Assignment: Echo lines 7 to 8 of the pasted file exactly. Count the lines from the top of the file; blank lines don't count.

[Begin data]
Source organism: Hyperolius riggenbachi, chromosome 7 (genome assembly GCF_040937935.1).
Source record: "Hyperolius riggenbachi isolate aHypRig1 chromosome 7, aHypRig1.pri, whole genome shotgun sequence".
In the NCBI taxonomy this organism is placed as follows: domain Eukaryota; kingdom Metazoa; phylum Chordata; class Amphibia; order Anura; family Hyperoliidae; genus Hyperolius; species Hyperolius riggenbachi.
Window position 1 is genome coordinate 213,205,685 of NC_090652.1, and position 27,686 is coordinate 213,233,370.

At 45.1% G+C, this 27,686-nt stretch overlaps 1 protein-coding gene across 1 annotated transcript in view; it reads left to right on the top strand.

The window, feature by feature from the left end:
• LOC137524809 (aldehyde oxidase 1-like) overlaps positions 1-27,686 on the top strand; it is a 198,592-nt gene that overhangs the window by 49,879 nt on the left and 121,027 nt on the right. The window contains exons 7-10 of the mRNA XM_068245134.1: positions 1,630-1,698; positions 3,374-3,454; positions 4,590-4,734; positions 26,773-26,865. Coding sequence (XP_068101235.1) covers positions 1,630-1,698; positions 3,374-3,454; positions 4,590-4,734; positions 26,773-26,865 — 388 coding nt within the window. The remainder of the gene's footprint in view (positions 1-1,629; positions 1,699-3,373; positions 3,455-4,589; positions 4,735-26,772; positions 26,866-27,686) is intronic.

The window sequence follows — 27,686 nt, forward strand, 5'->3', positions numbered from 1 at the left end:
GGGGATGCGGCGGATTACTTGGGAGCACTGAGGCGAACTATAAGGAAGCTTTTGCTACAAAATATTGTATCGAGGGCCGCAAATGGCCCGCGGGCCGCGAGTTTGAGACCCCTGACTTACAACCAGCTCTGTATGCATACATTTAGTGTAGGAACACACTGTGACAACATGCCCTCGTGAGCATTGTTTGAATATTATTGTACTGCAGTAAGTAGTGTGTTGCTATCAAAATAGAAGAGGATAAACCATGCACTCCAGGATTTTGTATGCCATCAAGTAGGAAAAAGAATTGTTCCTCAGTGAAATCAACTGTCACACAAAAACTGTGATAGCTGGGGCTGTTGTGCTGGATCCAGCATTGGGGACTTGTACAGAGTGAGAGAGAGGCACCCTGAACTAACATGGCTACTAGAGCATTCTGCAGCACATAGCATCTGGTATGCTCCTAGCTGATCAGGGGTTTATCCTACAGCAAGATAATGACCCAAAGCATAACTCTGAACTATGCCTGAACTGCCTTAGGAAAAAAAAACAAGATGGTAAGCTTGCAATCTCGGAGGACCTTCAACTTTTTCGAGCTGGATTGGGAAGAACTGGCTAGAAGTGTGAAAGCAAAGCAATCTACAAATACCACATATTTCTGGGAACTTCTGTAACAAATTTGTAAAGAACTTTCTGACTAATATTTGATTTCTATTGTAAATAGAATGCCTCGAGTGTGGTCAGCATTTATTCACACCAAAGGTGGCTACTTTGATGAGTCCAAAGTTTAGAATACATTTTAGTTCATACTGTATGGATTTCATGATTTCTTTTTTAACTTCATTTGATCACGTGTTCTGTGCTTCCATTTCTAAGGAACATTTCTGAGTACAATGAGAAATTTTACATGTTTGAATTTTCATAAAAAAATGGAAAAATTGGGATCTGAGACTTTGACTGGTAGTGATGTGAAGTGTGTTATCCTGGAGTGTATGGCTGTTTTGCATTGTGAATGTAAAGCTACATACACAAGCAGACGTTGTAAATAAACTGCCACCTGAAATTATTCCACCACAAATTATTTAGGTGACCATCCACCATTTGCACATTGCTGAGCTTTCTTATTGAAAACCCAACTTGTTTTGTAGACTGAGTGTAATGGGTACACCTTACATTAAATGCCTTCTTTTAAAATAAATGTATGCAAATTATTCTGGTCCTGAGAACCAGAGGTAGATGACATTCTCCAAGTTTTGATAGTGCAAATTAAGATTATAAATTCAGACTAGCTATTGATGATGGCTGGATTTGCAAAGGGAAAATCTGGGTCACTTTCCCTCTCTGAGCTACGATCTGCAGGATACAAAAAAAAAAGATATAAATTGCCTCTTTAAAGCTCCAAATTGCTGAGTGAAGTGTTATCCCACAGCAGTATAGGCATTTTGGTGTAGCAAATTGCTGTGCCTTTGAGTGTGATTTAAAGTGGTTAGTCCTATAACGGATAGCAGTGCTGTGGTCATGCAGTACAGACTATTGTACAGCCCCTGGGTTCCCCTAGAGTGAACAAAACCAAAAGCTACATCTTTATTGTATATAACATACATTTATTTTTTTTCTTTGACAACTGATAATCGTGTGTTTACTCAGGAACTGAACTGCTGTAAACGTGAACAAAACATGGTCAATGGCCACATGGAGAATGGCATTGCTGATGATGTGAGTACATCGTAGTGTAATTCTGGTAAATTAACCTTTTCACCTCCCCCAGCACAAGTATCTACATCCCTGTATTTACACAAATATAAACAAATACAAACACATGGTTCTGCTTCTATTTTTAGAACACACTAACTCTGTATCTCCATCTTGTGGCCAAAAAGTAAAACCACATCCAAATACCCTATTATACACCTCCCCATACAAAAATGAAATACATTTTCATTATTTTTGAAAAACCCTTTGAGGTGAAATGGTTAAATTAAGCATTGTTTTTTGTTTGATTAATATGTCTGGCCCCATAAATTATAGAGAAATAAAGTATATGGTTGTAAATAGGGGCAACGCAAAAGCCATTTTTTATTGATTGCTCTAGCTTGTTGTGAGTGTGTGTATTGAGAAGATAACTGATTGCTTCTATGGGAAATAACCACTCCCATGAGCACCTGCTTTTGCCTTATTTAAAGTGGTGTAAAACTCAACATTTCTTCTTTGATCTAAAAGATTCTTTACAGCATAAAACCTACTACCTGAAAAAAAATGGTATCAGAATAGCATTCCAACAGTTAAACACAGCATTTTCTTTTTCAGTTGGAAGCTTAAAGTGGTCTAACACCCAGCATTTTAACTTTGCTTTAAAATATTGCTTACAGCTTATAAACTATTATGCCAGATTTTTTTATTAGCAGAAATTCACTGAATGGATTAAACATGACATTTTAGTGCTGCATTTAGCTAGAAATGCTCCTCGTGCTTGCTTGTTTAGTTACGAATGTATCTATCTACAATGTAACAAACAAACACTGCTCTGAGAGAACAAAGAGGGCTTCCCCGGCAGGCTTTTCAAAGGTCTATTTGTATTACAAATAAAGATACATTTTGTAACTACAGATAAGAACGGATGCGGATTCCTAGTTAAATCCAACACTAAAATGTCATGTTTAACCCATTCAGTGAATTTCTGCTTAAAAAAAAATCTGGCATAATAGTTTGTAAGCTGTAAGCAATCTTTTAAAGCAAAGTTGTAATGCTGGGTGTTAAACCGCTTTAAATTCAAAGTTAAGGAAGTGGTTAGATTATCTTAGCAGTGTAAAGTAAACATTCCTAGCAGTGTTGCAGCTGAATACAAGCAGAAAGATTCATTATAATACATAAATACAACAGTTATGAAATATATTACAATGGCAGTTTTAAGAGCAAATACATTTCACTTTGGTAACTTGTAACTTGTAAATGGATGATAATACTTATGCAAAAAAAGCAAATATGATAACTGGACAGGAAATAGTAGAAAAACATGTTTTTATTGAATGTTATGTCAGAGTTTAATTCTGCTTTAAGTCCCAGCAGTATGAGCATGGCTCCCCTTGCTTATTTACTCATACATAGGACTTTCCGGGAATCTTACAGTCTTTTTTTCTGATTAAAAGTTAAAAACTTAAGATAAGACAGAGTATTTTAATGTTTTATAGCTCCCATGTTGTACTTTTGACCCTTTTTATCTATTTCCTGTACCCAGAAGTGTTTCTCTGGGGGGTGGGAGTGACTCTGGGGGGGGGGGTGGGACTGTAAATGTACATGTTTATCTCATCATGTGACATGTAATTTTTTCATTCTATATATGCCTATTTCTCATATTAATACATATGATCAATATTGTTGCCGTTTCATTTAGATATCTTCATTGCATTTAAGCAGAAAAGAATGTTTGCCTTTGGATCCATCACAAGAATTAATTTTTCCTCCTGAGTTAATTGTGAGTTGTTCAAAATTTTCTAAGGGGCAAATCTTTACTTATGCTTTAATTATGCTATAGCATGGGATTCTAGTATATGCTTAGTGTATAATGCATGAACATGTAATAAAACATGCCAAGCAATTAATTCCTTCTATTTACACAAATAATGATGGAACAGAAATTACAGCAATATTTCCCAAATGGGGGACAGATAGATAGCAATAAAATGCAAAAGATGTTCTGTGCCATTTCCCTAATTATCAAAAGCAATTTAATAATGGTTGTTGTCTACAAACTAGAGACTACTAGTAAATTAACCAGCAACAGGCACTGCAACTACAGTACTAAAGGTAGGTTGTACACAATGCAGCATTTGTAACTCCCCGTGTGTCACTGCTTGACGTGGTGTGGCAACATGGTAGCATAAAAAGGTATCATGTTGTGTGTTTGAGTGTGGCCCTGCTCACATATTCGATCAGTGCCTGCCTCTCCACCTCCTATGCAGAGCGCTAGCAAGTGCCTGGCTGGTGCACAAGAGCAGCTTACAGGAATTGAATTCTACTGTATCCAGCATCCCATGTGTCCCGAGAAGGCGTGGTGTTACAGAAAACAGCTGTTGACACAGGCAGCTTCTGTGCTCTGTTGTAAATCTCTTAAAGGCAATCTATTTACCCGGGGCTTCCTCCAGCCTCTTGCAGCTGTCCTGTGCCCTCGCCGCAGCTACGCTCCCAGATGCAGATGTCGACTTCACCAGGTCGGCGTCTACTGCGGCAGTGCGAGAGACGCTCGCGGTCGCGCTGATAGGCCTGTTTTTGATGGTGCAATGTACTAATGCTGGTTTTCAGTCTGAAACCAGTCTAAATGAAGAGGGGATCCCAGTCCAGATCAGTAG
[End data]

• LOC137524809 (aldehyde oxidase 1-like) overlaps positions 1-27,686 on the top strand; it is a 198,592-nt gene that overhangs the window by 49,879 nt on the left and 121,027 nt on the right. The window contains exons 7-10 of the mRNA XM_068245134.1: positions 1,630-1,698; positions 3,374-3,454; positions 4,590-4,734; positions 26,773-26,865. Coding sequence (XP_068101235.1) covers positions 1,630-1,698; positions 3,374-3,454; positions 4,590-4,734; positions 26,773-26,865 — 388 coding nt within the window. The remainder of the gene's footprint in view (positions 1-1,629; positions 1,699-3,373; positions 3,455-4,589; positions 4,735-26,772; positions 26,866-27,686) is intronic.

The window sequence follows — 27,686 nt, forward strand, 5'->3', positions numbered from 1 at the left end: